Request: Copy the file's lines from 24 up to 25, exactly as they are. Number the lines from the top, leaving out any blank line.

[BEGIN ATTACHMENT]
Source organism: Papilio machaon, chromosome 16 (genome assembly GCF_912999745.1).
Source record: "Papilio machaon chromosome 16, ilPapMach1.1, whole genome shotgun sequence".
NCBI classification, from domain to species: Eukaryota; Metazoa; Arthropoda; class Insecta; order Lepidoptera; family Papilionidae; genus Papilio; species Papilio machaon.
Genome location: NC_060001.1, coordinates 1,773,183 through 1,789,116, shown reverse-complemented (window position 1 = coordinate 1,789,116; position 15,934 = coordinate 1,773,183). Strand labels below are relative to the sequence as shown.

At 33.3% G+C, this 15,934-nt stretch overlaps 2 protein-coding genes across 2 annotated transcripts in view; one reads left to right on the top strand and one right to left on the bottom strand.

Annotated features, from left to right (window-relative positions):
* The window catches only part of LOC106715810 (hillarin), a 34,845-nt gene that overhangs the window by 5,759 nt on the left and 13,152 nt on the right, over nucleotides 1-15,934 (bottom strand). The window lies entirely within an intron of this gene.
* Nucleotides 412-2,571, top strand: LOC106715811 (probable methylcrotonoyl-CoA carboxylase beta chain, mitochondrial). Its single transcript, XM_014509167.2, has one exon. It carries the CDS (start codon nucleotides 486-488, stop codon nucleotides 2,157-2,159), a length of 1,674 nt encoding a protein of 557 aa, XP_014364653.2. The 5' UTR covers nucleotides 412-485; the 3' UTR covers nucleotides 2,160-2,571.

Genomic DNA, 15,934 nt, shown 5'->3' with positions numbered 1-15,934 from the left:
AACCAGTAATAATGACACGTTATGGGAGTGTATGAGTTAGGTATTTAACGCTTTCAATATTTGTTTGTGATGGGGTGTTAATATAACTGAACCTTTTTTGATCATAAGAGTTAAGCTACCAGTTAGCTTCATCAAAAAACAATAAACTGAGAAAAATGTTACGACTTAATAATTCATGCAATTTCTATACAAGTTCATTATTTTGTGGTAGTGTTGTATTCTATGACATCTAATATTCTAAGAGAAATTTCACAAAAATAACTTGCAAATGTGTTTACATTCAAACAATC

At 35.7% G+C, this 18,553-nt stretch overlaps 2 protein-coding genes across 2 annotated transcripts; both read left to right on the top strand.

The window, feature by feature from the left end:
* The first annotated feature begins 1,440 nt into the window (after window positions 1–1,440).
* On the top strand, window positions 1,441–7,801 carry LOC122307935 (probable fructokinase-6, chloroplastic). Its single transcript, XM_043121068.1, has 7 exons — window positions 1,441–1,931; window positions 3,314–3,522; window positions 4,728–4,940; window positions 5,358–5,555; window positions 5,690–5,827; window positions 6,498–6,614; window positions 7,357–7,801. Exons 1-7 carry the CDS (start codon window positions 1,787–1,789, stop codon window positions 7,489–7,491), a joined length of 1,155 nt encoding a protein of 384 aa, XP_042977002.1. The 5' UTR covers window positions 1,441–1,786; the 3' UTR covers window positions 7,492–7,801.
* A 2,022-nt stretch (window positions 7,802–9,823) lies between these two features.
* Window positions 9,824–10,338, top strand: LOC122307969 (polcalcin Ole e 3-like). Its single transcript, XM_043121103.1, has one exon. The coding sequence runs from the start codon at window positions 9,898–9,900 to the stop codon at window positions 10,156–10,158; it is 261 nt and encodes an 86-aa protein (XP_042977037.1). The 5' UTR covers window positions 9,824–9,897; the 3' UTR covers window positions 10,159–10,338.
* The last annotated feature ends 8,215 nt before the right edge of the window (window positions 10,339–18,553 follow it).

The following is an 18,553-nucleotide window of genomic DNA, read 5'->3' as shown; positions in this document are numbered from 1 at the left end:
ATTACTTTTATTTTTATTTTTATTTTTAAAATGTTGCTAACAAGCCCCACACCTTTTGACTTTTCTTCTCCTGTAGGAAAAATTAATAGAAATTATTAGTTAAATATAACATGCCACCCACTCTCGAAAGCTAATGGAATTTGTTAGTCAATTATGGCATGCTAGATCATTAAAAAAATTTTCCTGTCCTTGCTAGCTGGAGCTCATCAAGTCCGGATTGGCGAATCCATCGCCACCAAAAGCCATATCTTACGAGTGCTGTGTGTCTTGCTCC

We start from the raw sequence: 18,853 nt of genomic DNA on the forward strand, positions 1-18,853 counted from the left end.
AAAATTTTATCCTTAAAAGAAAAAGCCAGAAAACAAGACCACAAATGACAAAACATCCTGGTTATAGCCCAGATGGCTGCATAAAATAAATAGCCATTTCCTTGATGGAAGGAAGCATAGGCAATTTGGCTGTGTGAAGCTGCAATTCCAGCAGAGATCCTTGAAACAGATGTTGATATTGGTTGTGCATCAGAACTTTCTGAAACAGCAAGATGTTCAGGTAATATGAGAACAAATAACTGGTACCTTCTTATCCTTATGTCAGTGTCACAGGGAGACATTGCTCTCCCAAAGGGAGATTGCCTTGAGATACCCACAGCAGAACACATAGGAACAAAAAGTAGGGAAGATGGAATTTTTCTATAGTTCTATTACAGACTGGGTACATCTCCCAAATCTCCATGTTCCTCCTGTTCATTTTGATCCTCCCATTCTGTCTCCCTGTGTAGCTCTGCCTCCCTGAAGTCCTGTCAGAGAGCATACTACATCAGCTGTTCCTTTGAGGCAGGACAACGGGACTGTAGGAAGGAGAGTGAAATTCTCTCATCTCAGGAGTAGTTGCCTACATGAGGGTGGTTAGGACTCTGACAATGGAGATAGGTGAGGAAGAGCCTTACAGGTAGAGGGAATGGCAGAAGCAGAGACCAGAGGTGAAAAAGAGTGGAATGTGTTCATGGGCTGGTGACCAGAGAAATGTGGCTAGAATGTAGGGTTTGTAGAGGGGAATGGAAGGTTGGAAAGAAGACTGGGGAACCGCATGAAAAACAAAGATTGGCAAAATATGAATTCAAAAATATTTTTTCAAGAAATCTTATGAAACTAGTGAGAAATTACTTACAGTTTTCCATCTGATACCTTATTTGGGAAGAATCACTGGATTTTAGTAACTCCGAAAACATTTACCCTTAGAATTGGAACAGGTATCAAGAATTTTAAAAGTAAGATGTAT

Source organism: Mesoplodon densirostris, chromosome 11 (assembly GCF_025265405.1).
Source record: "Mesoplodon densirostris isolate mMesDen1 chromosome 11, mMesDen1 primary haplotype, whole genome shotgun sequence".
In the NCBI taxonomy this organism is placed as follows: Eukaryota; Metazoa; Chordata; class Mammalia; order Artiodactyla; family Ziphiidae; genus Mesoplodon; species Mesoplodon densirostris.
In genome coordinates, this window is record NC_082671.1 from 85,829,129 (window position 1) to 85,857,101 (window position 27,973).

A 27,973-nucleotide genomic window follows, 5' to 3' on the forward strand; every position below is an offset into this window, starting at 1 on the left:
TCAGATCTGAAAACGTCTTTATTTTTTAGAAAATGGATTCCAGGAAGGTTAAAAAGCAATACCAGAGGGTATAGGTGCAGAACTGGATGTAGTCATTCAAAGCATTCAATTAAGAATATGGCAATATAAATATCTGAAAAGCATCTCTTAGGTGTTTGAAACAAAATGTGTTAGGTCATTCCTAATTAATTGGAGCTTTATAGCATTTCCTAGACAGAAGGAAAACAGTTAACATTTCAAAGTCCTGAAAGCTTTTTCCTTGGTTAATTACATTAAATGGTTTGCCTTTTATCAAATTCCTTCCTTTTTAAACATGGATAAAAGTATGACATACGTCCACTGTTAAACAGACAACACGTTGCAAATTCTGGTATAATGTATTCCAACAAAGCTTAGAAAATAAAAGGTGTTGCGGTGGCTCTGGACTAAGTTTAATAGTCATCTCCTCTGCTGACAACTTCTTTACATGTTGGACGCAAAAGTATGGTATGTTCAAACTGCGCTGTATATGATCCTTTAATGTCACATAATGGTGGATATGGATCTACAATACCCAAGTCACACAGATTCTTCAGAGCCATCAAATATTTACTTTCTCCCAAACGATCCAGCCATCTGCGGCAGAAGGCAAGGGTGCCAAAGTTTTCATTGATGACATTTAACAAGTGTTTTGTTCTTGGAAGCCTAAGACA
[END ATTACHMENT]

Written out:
In the NCBI taxonomy this organism is placed as follows: Eukaryota; Metazoa; Chordata; class Mammalia; order Artiodactyla; family Ziphiidae; genus Mesoplodon; species Mesoplodon densirostris.
In genome coordinates, this window is record NC_082671.1 from 85,829,129 (window position 1) to 85,857,101 (window position 27,973).